I reach Telecom, report the fault, and they tell me that it's going to be over a week before they can get a technician out to look at the problem. I, downtrodden, hang up. No, wait! I come from America, land of consumer activism. Didn't a Montanan just win a New Zealander of the year award for her work in consumer advocacy? She even lives up here in the North Shore!

The next day, I called back to Telecom and very politely told them my predicament and asked them if there was any way they could expedite the technician. (Word to the wise: always be friendly with anyone you speak to at any tech support group. Being rude exponentially decreases your chance of a favorable resolution.) "Yeah, we can get a technician out in 3 days." Not the best, but better than the previous estimate. I take it.

Finally, Telecom Technician Day comes. We are elated. After digging around at our jacks for a while, and poking around outside, we have a dial tone and Internet! We are elated. . . .

Later that day: "Does it seem like things are really slow?" I ask. "Yeah, it does," says Roni. "Does it seem like a lot of pages won't load on the first try?" I ask. "Yeah, it does," says Roni.

I get back on the phone with Telecom and explain the predicament. They say they'll get a tech out in about a week. Yay.

Technicians come, technicians go. I estimate I've called Telecom about 15 times in the last month and a half. I think Telecom has sent a half dozen technicians. I have case numbers with Telecom's technical support, Xtra Broadband's (Telecom's broadband partner) "advanced ADSL helpdesk," Telecom's customer support, and one of Telecom's line repair outsource providers--plus a couple other case numbers that I can't remember where they go to.

Last week we had a very friendly line technician come to our apartment. He determined the problem was definitely not in our house, but in the main line servicing the area. "Oh yes, that lightning strike last year really caused a lot of problems in this area," he explained. Unfortunately, he couldn't really do anything. It was another group's responsibility, and (wouldn't you know it?) he can't see the fault anymore anyway. Of course he couldn't see the fault; our DSL connection drops intermittently. He told us to let them know if we continued to have any problems.

I've decided I need to ramp things up a little. I started using a network tool called 'ping' to determine when our connection goes down. (I apologize to the techies for the oversimplified explanation. I also apologize to the non-techies for the overly technical explanation.) Basically, what I've been doing is saying "are you there?" to Telecom every three seconds for 24 hours at a time. If Telecom responds, I know that our connection is still up.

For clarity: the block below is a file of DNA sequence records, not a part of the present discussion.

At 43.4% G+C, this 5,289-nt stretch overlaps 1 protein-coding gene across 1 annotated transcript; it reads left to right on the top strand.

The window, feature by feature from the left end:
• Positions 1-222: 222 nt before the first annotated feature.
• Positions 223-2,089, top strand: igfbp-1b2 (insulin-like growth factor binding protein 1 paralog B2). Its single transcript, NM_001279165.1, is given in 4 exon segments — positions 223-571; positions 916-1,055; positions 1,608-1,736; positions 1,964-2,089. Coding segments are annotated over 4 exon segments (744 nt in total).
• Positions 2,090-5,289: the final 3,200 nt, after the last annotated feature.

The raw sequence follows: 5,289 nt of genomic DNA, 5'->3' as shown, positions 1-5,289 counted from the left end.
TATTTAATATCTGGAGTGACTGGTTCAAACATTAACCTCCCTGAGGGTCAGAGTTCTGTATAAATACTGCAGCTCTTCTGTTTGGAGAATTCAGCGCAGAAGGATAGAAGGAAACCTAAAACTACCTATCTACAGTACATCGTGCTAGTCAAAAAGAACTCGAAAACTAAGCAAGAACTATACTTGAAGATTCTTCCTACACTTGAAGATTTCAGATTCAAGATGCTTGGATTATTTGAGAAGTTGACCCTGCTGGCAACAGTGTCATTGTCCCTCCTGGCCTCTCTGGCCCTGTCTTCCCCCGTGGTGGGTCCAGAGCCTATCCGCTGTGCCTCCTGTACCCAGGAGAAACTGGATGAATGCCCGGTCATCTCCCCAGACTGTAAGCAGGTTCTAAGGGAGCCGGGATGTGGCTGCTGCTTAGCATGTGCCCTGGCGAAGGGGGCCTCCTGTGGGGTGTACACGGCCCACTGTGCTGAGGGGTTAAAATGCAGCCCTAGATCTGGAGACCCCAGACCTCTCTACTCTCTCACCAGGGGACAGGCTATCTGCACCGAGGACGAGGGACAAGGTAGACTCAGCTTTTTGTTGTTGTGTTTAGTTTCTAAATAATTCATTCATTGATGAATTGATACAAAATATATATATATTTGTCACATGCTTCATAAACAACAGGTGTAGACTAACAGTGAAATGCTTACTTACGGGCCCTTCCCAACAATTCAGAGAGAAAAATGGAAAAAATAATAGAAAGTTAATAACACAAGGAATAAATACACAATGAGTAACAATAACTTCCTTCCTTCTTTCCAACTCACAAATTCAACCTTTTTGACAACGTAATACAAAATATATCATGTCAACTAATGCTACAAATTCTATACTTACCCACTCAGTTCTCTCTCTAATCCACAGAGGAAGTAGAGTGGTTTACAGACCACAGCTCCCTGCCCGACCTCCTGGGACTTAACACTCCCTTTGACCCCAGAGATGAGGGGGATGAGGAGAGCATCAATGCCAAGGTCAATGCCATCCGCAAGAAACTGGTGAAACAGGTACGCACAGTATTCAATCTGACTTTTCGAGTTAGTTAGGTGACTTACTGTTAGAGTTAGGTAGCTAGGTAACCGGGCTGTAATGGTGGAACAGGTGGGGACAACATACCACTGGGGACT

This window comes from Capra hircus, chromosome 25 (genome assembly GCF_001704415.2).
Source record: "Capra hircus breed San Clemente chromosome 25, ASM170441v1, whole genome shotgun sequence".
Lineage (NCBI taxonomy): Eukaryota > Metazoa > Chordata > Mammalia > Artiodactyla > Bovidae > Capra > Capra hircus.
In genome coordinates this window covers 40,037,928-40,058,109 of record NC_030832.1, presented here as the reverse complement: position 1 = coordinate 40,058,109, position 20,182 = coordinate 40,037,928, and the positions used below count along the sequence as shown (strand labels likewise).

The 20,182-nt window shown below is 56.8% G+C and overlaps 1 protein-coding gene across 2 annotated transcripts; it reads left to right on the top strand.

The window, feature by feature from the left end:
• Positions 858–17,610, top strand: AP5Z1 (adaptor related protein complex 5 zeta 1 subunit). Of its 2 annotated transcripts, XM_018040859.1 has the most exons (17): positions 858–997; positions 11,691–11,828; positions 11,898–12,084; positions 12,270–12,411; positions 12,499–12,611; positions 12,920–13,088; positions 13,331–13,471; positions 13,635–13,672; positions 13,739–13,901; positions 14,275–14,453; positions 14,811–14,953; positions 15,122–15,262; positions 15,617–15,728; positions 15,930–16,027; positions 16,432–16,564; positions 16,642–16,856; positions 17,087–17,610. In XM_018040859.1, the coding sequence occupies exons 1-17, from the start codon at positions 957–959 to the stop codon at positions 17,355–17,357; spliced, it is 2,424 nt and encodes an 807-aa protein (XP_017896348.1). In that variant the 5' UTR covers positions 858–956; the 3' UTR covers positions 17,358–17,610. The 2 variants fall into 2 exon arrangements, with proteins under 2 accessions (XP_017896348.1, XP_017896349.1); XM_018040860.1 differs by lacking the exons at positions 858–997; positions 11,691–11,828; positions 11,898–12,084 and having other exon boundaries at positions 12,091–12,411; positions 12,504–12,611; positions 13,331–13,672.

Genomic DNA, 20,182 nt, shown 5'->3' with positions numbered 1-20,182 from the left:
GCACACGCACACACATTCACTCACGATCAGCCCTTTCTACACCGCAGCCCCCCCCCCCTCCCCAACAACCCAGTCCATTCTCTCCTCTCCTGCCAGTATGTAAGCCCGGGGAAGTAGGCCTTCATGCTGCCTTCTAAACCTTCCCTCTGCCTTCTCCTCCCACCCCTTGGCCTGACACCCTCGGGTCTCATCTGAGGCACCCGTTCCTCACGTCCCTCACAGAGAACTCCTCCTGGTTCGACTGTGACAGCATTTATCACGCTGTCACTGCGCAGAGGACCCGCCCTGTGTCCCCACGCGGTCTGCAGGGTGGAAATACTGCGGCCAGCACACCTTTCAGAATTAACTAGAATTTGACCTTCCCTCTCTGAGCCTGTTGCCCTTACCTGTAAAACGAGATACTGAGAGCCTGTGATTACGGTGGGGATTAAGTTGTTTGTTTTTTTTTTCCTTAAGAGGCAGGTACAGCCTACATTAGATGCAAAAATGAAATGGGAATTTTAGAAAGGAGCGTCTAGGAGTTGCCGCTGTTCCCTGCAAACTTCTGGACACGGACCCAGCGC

In one 24 hour span, our connection might drop as few as 20 times. 10 hours in to the current test, it has already dropped over 40 times. D'oh!

"Pinging" doesn't just tell me how often our connection drops. It can also tell me how long it takes information to cross our scratchy lines to Telecom. The time it takes for us to talk to Telecom would not make a satellite internet provider proud. (Satellites beam a signal over 22,000 miles and are notorious for high latency pings.) Ouch.

We can't even carry on an instant messenger conversation without frequent interruptions. A common conversation looks like this:

Friend: "Hi, Peter. How's it going?"
Peter: "Great. How are you doing?"
Friend ". . ."
Friend ". . ."
Peter: "Are you there?"
Friend ". . ."
Peter: "Damn."

There are plenty of reasons to move to NZ. If you are an IT professional or must otherwise rely on an internet connection for your livelihood, New Zealand probably isn't right for you.

Anyway, I called back to Telecom today to let them know that, yes, I'm still having the problem. They're going send a tech out sometime next week.

Thursday, January 11, 2007

Beef...oh, so THAT'S what's for dinner!

Continuing on with our "Things to Eat in New Zealand" thread of blog entries, we have a few new gems for all of our devoted readers. Some of you may remember the Great Wallaby Incident of '06 we wrote about a while ago. Well, for all of you living in cattle country, here's another meaty wonder just for you.

Peter immediately started laughing in the grocery store when he saw this and snapped a picture with his cell phone. I just sighed; I had seen this before in other supermarkets. What has the world come to? And just what were these sausages made of if not beef? They had no ingredient label, so my mind just had to wander through all of the worst case scenarios as we walked by the sheep's kidneys toward the kleenex isle. The best thing I can say about these sausages is that they were much cheaper than any of the other items in the meat case. Needless to say we didn't get any.

We also saw this product near the checkout stand. Part of me actually wanted to by a box, just to compare it to the original. I know that they call raisins 'sultanas' here and that it probably tastes exactly like it does in the States, but still. Unfortunately, like most of the imported food here (and a lot of it is imported), it cost way more than I wanted to pay for it. We're in the process of sifting through the markets to find the cheap and healthy locally produced food. It's not proving an easy task, but since when is anything healthy or responsible easy?

I'll end this post with nod to all of you Futurama fans out there. I actually found this product at a dairy (aka convenience store) in Wellington. Not only was is Bachelor's brand food product (conjuring up images of Fry living on specially formulated brown stuff in the year 3000), but it claimed to be the UK's favourite mutilated vegetable matter.

My official review is mixed. It was better than I expected it to be-reminiscent of the condensed Campbell's split pea and bacon soup I loved as a kid-but still a cylindrical mass o' mashed vegetable that tasted just about as good as something like that can. I would only recommend this product to people with a nagging and sick sense of curiosity who also have $2.50 to spare.